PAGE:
“Such policies are gravely immoral, and Catholic organizations must not place children for adoption in homosexual households,” the center explained.

“The 9th Circuit prohibits a government display of the passive symbol of the war memorial cross on Mt. Soledad, yet it expressly approves of the government’s explicit condemnation of Catholic religious beliefs,” said Richard Thompson, chief counsel for the TMLC.

“This outrageous double standard is made possible by the Supreme Court’s flawed tests by which it interprets the Establishment Clause of the First Amendment – an interpretation that is hostile toward religion,” he said.

The challenge claims San Francisco’s resolution violates the First Amendment, which forbids government disapproval of a particular religion, religious belief or of religion in general.

At the 9th Circuit, Judge Andrew Kleinfeld wrote, “The ‘message’ in the resolution, unlike, say, the message that might be inferred from some symbolic display, is explicit: a Catholic doctrine duly communicated by the part of the Catholic church in charge of clarifying doctrine is ‘hateful,’ ‘defamatory,’ ‘insulting,’ ‘callous,’ and ‘discriminatory,’ showing ‘insensitivity and ignorance,’ the Catholic church is a hateful foreign meddler in San Francisco’s affairs, the Catholic church ought to ‘withdraw’ its religious directive, and the local archbishop should defy his superior’s directive. This is indeed a ‘message of … disapproval.’ And that is all it takes for it to be unconstitutional.”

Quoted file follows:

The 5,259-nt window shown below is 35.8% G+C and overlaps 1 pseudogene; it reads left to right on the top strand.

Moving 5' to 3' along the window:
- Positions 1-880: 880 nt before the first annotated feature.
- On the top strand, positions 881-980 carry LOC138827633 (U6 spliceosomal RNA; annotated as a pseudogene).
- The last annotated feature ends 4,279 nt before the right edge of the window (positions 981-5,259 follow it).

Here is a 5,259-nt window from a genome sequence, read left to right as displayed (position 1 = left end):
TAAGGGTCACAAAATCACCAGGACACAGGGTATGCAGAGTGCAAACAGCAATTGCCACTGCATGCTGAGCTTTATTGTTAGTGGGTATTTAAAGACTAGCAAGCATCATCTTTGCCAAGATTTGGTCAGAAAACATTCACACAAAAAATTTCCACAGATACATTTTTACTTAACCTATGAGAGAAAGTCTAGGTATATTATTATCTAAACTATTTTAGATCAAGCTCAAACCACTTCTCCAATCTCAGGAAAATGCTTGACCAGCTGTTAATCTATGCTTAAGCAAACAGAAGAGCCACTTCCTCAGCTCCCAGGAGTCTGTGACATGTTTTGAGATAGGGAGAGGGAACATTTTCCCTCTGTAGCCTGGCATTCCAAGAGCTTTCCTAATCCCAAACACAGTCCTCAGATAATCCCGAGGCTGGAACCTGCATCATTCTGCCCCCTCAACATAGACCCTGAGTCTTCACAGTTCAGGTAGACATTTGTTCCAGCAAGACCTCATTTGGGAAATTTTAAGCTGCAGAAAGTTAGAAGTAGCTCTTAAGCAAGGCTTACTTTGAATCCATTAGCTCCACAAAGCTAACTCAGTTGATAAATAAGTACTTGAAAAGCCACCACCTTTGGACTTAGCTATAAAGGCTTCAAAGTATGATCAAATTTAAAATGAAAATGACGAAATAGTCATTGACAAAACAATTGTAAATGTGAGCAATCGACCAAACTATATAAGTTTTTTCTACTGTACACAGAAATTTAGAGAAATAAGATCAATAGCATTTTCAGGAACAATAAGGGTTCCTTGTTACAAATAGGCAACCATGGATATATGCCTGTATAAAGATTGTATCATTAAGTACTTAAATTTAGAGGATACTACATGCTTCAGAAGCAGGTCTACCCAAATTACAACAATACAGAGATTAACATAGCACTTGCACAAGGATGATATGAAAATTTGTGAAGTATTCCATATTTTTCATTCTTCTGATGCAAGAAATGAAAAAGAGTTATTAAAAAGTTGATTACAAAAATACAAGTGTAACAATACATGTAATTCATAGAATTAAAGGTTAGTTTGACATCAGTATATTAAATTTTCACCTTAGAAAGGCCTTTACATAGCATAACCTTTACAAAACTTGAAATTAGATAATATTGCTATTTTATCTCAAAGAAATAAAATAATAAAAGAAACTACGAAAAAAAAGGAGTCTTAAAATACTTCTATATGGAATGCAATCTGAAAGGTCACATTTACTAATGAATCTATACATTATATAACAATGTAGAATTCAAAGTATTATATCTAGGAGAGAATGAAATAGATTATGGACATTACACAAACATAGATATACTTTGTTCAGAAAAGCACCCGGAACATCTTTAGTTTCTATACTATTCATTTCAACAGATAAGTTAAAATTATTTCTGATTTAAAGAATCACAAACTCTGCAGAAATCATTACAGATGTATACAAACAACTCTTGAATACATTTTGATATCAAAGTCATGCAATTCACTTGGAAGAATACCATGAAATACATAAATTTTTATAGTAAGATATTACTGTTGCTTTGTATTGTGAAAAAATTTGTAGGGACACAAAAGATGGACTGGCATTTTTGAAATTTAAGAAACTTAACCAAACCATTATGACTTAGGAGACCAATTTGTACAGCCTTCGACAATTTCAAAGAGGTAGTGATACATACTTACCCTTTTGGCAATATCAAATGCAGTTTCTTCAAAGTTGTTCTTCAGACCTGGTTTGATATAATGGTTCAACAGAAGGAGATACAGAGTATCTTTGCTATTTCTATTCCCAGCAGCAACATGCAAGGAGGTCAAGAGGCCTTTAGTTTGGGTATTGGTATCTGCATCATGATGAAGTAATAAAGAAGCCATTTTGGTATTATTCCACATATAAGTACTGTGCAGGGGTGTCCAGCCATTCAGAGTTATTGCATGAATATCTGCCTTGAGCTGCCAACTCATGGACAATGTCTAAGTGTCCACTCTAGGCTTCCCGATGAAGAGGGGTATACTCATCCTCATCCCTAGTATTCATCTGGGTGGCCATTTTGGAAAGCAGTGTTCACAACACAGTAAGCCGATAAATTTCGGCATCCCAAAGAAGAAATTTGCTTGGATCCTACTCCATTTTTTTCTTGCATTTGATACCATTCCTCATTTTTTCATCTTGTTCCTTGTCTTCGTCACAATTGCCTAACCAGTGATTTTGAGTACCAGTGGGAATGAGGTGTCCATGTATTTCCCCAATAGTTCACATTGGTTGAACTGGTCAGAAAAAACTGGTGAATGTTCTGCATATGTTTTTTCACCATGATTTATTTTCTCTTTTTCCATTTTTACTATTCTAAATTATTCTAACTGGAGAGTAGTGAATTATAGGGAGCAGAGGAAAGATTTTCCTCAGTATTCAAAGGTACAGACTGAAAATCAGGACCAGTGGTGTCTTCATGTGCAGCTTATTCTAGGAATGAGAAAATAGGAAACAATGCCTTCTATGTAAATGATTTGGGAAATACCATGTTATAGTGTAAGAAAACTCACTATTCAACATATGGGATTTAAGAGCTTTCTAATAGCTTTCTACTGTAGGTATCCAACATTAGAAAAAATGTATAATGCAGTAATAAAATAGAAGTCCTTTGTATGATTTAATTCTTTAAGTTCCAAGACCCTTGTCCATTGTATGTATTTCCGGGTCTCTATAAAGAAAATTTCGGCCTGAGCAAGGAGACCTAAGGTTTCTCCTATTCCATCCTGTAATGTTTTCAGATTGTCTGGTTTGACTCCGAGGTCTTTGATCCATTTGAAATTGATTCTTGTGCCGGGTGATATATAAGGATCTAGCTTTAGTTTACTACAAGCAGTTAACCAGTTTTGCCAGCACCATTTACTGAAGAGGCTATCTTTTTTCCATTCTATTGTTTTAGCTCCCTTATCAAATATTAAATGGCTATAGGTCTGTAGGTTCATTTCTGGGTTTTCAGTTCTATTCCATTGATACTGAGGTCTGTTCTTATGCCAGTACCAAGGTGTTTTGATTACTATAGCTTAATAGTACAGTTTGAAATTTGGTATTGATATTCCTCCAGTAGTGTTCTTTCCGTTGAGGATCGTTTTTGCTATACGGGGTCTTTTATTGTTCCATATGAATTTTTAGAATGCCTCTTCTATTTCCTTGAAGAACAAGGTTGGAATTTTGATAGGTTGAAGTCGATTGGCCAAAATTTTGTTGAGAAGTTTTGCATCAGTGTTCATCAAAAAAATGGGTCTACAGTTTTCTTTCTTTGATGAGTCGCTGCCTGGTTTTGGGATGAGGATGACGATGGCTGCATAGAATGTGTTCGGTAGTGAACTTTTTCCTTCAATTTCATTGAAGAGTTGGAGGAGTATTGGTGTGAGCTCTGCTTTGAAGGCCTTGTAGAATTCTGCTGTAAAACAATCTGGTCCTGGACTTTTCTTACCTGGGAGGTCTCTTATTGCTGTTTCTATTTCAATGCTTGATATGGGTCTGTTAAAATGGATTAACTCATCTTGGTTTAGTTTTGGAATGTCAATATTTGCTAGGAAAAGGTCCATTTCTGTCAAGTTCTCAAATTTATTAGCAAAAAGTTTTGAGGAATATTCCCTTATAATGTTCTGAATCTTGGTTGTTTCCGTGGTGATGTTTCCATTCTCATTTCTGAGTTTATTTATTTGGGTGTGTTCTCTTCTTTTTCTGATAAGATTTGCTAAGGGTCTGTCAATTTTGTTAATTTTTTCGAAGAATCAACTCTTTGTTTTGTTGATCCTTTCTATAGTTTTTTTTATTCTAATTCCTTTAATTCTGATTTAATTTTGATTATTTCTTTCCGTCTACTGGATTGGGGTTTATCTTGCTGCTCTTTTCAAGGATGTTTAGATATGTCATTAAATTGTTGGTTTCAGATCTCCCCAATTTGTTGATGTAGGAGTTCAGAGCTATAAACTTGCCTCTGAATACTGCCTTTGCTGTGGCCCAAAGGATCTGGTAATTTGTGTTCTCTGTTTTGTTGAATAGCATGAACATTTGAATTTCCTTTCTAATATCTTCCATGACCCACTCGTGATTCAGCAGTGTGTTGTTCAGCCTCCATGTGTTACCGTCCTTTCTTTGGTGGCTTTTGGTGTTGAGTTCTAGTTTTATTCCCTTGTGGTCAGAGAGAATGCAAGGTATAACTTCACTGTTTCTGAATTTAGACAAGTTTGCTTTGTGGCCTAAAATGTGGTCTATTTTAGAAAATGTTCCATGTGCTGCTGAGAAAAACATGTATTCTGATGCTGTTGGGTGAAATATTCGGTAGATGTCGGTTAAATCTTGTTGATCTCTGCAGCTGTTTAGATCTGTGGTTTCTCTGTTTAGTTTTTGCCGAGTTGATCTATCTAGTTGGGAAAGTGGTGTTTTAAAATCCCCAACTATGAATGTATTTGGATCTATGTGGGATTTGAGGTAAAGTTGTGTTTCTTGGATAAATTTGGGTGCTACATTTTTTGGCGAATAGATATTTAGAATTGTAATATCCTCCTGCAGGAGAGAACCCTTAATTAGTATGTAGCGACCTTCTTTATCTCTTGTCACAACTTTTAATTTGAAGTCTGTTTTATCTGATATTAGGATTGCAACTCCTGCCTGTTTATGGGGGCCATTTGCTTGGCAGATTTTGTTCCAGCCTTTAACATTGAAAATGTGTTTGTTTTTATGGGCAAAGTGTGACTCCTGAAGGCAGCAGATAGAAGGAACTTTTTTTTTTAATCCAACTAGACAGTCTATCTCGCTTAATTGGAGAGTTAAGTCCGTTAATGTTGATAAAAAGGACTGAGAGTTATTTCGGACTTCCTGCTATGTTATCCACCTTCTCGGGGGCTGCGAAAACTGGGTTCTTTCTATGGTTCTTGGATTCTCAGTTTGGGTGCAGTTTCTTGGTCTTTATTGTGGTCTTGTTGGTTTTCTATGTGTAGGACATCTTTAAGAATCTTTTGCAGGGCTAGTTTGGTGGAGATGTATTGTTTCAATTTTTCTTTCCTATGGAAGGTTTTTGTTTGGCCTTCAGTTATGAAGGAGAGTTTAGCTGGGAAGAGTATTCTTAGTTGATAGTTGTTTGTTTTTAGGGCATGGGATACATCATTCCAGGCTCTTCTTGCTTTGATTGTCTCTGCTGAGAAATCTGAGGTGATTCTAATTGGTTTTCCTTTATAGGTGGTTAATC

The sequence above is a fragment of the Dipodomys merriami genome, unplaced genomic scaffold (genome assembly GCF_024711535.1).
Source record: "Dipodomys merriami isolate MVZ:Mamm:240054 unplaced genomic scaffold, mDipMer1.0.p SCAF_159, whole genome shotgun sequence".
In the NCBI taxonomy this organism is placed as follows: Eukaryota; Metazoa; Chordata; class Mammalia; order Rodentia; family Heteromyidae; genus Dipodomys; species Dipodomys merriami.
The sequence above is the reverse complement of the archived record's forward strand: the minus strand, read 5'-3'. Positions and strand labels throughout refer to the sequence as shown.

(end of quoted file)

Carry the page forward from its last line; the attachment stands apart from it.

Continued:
“This case is a ‘poster child’ for the inconsistent results caused by the Supreme Court’s muddled Establishment Clause case law,” said Robert Muise, senior trial counsel for the TMLC. “Thus, it provides an opportunity for the court to abandon this unworkable jurisprudence in favor of one that respects our nation’s religious heritage, history, and traditions and that eschews the absurd results produced by the status quo. Unfortunately, under the current jurisprudence, the closest measure for predicting the outcome of a particular case is the personal predilections of the judge or judges deciding it.”

Catholic League spokesman Bill Donohue told WND at the time the comments denouncing church doctrine were “incredible, invective and bigoted comments.”